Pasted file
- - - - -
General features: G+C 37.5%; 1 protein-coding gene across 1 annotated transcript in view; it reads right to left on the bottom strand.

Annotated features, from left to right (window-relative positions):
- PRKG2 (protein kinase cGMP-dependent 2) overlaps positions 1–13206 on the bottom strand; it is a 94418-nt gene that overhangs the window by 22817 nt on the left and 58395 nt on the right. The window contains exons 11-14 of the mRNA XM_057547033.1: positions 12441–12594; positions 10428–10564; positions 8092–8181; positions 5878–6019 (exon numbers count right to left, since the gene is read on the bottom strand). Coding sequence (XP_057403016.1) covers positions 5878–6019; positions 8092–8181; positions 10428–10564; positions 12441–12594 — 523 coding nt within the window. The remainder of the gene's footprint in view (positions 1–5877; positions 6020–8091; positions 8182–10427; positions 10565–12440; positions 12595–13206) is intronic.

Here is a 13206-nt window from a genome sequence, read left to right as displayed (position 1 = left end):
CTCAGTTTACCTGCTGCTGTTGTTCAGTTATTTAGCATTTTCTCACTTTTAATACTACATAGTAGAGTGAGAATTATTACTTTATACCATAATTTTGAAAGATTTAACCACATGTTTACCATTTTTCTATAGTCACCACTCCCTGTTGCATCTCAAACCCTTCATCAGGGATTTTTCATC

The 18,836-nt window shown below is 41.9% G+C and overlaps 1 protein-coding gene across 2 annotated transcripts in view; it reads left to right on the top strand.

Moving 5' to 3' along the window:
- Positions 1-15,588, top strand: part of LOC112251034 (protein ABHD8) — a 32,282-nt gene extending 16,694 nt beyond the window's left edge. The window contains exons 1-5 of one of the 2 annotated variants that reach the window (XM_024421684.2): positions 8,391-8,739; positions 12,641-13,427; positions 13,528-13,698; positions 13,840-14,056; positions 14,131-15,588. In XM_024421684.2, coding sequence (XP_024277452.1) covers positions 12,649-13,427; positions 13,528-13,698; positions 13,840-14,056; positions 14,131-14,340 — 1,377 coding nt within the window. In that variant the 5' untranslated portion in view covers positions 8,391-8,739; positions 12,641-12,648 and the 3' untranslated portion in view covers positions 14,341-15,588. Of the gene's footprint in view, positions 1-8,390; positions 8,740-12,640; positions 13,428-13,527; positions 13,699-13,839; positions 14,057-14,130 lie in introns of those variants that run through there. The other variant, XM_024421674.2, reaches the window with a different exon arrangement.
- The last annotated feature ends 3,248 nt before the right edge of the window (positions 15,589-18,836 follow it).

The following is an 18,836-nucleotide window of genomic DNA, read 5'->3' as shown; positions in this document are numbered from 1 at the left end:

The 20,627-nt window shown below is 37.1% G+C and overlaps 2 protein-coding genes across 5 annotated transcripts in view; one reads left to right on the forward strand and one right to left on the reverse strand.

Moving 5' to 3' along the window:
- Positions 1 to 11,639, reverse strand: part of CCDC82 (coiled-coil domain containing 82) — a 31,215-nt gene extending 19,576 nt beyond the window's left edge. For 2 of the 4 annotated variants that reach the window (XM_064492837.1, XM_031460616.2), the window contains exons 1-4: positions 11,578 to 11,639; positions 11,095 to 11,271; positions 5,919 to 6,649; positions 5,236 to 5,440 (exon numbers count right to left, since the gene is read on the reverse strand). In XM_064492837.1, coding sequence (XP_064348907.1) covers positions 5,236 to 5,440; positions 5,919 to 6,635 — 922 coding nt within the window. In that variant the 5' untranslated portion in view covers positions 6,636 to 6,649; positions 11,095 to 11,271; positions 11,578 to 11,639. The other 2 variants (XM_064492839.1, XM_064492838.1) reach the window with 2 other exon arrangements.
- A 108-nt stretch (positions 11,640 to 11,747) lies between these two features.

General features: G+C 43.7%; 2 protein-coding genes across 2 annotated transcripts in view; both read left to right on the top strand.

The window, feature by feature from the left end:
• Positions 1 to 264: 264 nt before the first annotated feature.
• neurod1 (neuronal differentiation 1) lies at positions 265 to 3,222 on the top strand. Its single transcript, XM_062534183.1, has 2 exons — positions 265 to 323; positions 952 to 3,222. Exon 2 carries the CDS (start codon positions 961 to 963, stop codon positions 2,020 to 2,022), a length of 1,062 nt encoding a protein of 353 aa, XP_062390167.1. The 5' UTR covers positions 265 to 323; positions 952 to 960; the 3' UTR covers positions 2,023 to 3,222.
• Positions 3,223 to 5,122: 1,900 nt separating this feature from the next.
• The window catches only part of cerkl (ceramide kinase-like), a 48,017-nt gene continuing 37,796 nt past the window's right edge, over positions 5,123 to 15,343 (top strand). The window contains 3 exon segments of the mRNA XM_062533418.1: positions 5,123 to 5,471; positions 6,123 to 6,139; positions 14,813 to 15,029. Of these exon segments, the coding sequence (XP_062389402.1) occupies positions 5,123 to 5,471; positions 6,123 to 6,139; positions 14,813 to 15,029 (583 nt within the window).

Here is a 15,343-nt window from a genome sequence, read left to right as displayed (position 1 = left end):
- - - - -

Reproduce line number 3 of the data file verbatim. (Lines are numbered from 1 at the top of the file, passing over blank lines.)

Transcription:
- PRKG2 (protein kinase cGMP-dependent 2) overlaps positions 1–13206 on the bottom strand; it is a 94418-nt gene that overhangs the window by 22817 nt on the left and 58395 nt on the right. The window contains exons 11-14 of the mRNA XM_057547033.1: positions 12441–12594; positions 10428–10564; positions 8092–8181; positions 5878–6019 (exon numbers count right to left, since the gene is read on the bottom strand). Coding sequence (XP_057403016.1) covers positions 5878–6019; positions 8092–8181; positions 10428–10564; positions 12441–12594 — 523 coding nt within the window. The remainder of the gene's footprint in view (positions 1–5877; positions 6020–8091; positions 8182–10427; positions 10565–12440; positions 12595–13206) is intronic.